Here & Now

Weekdays 9-11 a.m.
  • Hosted by Robin Young, Jeremy Hobson

A live production of NPR and WBUR Boston, in collaboration with public radio stations across the country, Here & Now reflects the fluid world of news as it’s happening in the middle of the day, with timely, smart and in-depth news, interviews and conversation.

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The Pros And Cons Of A Gap Year

19 hours ago

The White House says Malia Obama will attend Harvard University in fall, 2017 after taking a gap year. Once more common among European college students, a number of American students are now taking a year off between high school and college. Here & Now’s Jeremy Hobson speaks to college counselor Lisa Micele about why some students take gap years, what they do what their time, and how colleges view students who decide to take that year off.

Keeping The Navajo Language Relevant

19 hours ago

As the largest tribe in the country, more Navajos speak their mother tongue than any other indigenous language in the U.S. But the Navajo language is still considered endangered. Each year, fewer Navajo children speak it. Laurel Morales from Here & Now contributor KJZZ reports that there’s a new effort to not only preserve the language, but to revive it.

Listen to more of KJZZ’s coverage of the Navajo language here.

In an era where big sports titles most often go to the wealthiest teams, England’s modest Leicester City Foxes are defying the odds. Specifically 5,000-1 odds. The team that Sports Illustrated calls, “arguably the wildest underdog story in the history of professional sports,” is just one game away from being crowned champions of the English Premier League. Here & Now’s Robin Young speaks with Grant Wahl of Sports Illustrated’s Planet Fútbol about what makes the Foxes such unlikely champions, and what needs to happen to make that dream a reality.

Femi Oke of Al Jazeera English joins Here & Now’s Robin Young to discuss stories currently getting traction on social media.

As the Republican nominating contest turns into a race for delegates and not just votes, some might ask why we even have delegates. Shouldn’t a popular vote suffice? Here & Now’s Robin Young speaks with Richard Pacelle, professor of political science at the University of Tennessee, to find some answers.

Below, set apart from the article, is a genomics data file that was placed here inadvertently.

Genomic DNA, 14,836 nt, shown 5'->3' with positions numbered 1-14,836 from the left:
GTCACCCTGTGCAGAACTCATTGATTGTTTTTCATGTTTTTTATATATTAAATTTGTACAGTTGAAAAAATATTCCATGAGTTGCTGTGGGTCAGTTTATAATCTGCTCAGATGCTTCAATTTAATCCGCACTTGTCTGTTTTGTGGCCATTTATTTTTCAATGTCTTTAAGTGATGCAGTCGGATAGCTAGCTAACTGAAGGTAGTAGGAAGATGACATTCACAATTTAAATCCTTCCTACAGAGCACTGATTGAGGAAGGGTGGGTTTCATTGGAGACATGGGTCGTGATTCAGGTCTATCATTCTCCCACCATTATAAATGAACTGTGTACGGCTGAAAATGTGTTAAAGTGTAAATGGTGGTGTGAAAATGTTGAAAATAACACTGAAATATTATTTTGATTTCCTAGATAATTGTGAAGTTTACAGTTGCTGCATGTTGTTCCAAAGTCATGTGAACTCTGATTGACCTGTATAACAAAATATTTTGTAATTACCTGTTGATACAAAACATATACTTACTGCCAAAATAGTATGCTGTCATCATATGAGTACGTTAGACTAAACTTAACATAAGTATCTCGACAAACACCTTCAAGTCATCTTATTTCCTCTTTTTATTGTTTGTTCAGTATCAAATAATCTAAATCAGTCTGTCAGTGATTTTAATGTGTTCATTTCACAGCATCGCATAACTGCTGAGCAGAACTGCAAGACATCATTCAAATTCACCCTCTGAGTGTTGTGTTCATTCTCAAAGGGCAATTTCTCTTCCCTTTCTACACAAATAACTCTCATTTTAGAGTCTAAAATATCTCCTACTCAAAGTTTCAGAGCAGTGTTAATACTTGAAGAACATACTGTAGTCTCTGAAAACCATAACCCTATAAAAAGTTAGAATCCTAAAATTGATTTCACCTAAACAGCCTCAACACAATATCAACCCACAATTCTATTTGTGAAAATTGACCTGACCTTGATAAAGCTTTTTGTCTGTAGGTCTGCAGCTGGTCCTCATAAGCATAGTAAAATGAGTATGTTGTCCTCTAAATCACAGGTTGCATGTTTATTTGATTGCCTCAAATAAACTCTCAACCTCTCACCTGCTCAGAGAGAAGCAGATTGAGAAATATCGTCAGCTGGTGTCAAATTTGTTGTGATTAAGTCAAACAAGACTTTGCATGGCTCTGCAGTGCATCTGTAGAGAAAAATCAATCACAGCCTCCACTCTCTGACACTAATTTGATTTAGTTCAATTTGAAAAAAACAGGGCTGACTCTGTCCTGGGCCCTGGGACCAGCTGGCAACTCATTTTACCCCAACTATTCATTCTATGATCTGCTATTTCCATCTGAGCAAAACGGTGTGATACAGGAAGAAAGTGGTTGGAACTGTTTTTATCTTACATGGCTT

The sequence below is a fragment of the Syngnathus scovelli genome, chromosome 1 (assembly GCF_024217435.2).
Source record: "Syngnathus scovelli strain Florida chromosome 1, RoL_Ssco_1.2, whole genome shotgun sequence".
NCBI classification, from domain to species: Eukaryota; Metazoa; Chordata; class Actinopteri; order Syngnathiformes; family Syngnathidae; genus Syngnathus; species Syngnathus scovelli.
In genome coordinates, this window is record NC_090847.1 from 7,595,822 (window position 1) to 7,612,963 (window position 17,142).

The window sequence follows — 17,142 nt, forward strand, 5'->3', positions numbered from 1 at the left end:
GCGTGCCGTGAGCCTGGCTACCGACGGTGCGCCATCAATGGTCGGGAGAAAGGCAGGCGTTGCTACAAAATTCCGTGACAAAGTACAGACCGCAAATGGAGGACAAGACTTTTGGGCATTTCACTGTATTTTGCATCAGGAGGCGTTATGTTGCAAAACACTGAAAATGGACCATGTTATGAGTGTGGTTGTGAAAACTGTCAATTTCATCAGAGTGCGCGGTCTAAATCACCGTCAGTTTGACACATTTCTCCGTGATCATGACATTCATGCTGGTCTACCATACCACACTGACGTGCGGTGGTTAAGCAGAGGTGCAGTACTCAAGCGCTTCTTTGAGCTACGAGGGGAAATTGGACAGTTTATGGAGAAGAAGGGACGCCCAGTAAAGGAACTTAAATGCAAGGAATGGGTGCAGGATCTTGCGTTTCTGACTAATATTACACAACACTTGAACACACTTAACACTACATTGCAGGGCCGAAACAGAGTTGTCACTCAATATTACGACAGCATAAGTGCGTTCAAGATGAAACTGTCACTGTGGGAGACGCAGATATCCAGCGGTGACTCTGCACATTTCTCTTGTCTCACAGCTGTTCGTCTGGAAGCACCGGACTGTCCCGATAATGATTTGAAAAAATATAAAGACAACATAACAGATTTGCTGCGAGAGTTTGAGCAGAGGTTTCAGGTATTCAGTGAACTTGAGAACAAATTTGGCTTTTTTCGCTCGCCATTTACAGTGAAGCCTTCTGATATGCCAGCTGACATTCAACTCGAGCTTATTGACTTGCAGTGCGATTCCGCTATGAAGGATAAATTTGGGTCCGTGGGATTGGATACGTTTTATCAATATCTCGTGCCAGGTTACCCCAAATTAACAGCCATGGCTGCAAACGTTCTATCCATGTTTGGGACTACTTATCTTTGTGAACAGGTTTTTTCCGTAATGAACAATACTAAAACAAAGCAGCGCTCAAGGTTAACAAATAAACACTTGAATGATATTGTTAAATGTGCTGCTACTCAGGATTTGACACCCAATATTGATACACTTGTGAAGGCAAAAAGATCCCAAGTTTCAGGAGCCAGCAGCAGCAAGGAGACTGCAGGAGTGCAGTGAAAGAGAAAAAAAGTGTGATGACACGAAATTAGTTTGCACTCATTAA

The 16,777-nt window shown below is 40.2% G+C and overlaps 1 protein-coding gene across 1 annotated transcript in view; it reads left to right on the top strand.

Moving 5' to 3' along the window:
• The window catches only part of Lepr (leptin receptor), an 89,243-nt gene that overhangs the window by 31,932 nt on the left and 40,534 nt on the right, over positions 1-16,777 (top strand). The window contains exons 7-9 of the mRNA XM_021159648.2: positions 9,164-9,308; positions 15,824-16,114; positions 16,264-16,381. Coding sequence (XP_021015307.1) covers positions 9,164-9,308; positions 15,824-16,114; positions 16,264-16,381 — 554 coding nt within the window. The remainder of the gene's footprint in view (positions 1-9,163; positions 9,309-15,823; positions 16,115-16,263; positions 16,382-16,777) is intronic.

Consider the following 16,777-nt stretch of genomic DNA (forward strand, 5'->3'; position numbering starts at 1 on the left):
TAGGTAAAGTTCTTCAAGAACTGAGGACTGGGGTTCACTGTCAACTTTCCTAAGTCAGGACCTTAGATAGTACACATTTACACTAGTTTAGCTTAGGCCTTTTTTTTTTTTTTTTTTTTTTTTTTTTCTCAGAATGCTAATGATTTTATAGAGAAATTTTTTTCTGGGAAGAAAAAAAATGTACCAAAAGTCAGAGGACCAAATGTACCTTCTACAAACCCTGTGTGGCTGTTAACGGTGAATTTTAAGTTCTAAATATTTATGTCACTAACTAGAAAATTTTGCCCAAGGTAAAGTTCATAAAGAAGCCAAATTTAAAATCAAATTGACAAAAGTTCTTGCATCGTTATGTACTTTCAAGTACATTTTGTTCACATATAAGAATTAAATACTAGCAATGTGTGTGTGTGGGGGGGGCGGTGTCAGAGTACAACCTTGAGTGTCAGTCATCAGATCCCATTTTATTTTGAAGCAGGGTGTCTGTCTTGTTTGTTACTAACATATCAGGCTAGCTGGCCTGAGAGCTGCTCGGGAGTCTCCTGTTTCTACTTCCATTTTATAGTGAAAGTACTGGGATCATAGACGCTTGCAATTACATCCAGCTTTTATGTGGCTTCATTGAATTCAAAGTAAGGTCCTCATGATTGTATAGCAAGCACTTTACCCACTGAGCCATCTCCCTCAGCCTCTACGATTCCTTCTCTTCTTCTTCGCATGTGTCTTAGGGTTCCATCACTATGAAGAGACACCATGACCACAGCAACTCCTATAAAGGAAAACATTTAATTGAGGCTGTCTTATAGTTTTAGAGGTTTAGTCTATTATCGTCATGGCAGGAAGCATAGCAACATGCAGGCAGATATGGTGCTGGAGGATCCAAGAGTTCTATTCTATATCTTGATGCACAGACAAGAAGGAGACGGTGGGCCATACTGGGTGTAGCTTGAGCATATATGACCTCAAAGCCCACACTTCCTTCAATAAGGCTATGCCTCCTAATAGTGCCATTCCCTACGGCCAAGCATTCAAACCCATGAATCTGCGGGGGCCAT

The crew of the Air Force warplane that destroyed a hospital in Kunduz, Afghanistan last year did not have access to the “no-strike list” that specifically forbade targeting it, a Pentagon report says today. But the Pentagon says that lapse and the airstrike that killed more than 40 people at the Doctors Without Borders hospital was “caused by a combination of human errors” – not by deliberate action. That’s why US officials say the strike is not a “war crime,” as Doctors Without Borders and other critics have charged.

The odds of making a full recovery following a stroke aren’t great. Nearly half of all people who survive end up either needing permanent assistance to perform basic functions, or wind up in a nursing home.

Physical rehabilitation exercises post-stroke can help people recover use of a damaged limb, but there’s a growing belief that the typical exercises and routines aren’t providing enough repetitions.

From Capitol Hill To The Silver Screen

Apr 28, 2016

In the new film “The Congressman,” actor Treat Williams plays Charlie Winship, a Vietnam-era veteran turned U.S. congressman. The plot is based on the real life of Robert Mrazek, who represented Long Island, New York, from 1983 to 1993. But, as he tells Here & Now’s Robin Young, he always wanted to be a filmmaker.

The Commerce Department reported today that the U.S. economy grew at its slowest quarterly rate in two years, with the GDP expanding just 0.5 percent. Consumers are cutting back on spending, and businesses on investments, as Rana Foroohar of Time Magazine explains to Here & Now’s Jeremy Hobson.

Six people have been diagnosed with measles in the Memphis area in less than a week. That’s more cases in just a few days than the entire country had seen so far in 2016.

There are also several outbreaks of mumps right now, including at universities in Indiana, Ohio and Massachusetts. At Harvard University alone, at least 40 people have been diagnosed in the last couple of months.

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